According to a report released Thursday by Israeli human rights group B’tselem, Israeli authorities plan to run a barrier around five Palestinian villages northwest of Jerusalem, and imprison them in an enclave that will separate them from East Jerusalem and neighboring Palestinian villages.
The five villages in the enclave are Beit Hanina al-Balad (1,400 residents), Bir Nabala (6,100), al-Jib (4,600), al-Judeira (2,100), and Qalandiya (1,200), which have a total population of more than 15,000 persons.
The route of the separation barrier in this area runs next to the three main roads that border the enclave, and will prevent residents of the enclave from using them. Thus, these roads will be "For Israeli Use Only." The roads are Route 45 North, Route 436 West, and Route 404 (Begin North)East. In the section southwest of the enclave, the route runs along the boundary of the planned Nebi Samuel Metropolitan Park, which will serve residents of Jerusalem and nearby settlements. The planning scheme for the park has already been approved.
To prevent the complete isolation of the enclave, Israeli authorities announced that they intend to build two alternate roads that will link the enclave to the rest of the West Bank. One will connect the enclave with Ramallah, which lies to its north, and run under Route 45. The other road will connect al-Jib to Bido, which lies to its west, by means of three underground passageways and two bridges. Construction of this road will require complex engineering work and will cost tens of millions of shekels, so it is likely that the project will take a long time to complete, if it is indeed completed.
Even assuming that these two roads are built, construction of the barrier around the Bir Nabala enclave will severely impair the human rights of its residents. The main reason is that the barrier will separate them from East Jerusalem, on which the residents have always been dependent in all aspects of their lives. Thousands of the enclave’s residents hold Israeli identity cards and are entitled by law to free access to the city. In place of the connection with Jerusalem , Israel plans to force on the residents an artificial connection with Ramallah.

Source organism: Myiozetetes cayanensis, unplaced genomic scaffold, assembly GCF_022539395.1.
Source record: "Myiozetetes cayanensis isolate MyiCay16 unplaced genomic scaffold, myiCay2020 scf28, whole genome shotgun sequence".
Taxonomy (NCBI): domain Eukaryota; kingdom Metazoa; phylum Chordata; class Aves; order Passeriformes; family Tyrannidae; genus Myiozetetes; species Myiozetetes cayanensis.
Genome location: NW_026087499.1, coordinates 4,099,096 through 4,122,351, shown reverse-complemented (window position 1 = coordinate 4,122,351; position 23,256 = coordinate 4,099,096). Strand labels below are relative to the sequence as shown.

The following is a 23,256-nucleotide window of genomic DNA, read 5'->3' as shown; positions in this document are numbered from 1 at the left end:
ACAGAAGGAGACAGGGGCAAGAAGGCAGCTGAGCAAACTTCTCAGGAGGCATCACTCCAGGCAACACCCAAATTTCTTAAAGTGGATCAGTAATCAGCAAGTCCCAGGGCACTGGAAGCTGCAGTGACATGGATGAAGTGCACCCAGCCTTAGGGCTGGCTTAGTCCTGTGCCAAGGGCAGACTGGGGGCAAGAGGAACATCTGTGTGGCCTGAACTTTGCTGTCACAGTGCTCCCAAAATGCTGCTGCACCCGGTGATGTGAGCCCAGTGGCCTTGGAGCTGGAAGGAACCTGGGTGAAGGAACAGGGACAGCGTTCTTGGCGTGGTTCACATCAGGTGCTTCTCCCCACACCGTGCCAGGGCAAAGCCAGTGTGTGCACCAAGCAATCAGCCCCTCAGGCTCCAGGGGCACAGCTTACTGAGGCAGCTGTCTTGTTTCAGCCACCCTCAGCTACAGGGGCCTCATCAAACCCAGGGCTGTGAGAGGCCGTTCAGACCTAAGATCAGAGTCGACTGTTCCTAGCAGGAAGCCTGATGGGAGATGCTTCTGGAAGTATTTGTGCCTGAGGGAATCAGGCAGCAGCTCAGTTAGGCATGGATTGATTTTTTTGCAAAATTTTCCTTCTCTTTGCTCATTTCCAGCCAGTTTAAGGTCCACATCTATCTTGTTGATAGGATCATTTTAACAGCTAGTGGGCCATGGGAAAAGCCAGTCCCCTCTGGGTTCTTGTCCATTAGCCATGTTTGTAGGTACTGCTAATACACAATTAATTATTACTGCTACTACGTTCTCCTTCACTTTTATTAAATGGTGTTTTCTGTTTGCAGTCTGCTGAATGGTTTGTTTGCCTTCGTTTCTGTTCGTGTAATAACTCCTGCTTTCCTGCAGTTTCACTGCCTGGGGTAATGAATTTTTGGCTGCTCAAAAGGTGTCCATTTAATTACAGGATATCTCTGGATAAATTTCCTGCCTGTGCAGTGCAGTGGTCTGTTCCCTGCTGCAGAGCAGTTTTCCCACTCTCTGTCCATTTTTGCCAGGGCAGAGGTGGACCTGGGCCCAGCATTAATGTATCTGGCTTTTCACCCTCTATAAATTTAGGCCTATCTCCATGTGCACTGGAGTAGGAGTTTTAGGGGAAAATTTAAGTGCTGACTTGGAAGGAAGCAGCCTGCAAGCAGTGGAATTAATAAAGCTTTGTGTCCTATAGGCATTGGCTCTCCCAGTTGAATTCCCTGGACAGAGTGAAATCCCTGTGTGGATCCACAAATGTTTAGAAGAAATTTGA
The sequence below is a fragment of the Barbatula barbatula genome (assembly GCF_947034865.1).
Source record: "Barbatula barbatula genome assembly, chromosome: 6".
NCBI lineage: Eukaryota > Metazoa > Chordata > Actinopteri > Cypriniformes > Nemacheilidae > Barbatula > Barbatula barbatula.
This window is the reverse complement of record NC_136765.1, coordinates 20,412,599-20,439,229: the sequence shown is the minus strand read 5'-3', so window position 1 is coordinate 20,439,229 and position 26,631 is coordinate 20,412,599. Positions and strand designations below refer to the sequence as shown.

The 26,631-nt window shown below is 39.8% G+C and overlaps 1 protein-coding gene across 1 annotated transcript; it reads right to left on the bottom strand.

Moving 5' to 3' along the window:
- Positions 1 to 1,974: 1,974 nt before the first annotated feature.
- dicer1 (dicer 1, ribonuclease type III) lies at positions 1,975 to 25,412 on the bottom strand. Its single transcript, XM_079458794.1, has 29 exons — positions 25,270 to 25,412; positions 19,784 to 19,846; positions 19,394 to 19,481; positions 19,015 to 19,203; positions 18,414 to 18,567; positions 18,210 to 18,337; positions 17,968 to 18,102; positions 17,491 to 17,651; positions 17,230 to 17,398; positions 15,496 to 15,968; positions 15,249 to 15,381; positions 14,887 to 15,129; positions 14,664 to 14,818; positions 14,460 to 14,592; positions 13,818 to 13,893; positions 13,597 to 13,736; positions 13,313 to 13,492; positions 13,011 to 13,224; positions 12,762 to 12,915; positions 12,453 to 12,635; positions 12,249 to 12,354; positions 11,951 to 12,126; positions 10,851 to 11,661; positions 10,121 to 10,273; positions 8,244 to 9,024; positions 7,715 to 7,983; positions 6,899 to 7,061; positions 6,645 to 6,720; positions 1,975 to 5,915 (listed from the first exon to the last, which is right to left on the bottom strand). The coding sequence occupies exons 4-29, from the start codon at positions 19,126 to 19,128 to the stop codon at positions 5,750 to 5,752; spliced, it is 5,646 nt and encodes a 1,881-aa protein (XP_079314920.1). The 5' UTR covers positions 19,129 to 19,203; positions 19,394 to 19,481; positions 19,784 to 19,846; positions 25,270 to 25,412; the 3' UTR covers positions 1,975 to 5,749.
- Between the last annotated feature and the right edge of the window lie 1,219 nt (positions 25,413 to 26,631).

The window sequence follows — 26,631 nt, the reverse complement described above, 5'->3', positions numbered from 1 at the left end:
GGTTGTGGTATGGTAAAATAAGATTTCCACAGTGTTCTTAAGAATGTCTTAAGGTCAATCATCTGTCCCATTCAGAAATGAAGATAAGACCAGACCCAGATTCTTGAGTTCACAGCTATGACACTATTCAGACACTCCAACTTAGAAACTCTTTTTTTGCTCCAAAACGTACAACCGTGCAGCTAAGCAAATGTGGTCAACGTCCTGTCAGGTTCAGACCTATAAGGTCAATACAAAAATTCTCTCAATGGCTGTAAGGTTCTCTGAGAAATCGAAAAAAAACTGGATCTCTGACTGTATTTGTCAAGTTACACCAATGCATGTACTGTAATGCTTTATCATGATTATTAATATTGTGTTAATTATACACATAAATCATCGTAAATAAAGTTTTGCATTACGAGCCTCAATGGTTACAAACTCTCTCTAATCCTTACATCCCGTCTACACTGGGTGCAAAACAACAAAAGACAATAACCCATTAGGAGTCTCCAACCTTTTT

The B’tselem report notes that specially great injury will be caused to residents of Beit Hanina al-Balad, which will be divided, leaving one part, referred to as New Beit Hanina, inside Jerusalem’s municipal boundaries, and thus inside the state of Israel. Many families are split, some members living in one part of the community and some living in the other part. The school system will also suffer greatly: the village’s school for boys is located in New Beit Hanina, while the school for girls is situated n Beit Hanina al-Balad. When the intifada began, Israel already blocked the 1.5 kilometer roadway joining the two parts of the village, which required the residents to travel via Bir Nabala, a distance of 7.5 kilometers. After the enclave is created, the residents will have to travel 14 kilometers and cross the Qalandiya checkpoint to get to the other side of the village. As a result of the army’s harsh bans and orders, both existing and anticipated, hundreds of residents have left Beit Hanina al-Balad.
Bir Nabala, the largest village in the enclave, currently has some 350 factories, workshops, and businesses involved in a wide range of commercial activity. The goods and services produced in the village are consumed in large part by residents of East Jerusalem , a-Ram, and villages west of Bir Nabala (Bido, Beit Sourik, and others). This extensive economic activity will suffer greatly when the village is imprisoned inside the enclave. In addition, the village’s school system relies heavily on teachers and students from East Jerusalem and nearby villages.
Residents of the five villages in the Bir Nabala enclave rely on the hospitals in East Jerusalem for medical care and treatment. Once the barrier is built around the enclave, the residents will have to make a long and tiring journey, crossing the Qalandiya checkpoint on the way, to get to these hospitals. Ramallah has one public hospital, which is barely able to provide care and treatment to the hundreds of thousands of residents in the area.
Another major problem facing all the villages in the enclave, which will likely worsen once the barrier is completed, relates to access to farmland. Residents of al-Jib, for example, own some 500 dunams of almond and olive roves outside the enclave. Although Israel has announced it would build two agricultural gates to ensure access to this land, past experience with agricultural gates has shown that the farmer’s dependence on the gates severely limits the farmers’ ability to work their land, and that some farmers are not issued permits to allow them to pass through the gates to get to their land.
The report was issued by B’tselem and based on research by the Israeli group, in cooperation with Bimkom, Planners for Planning Rights.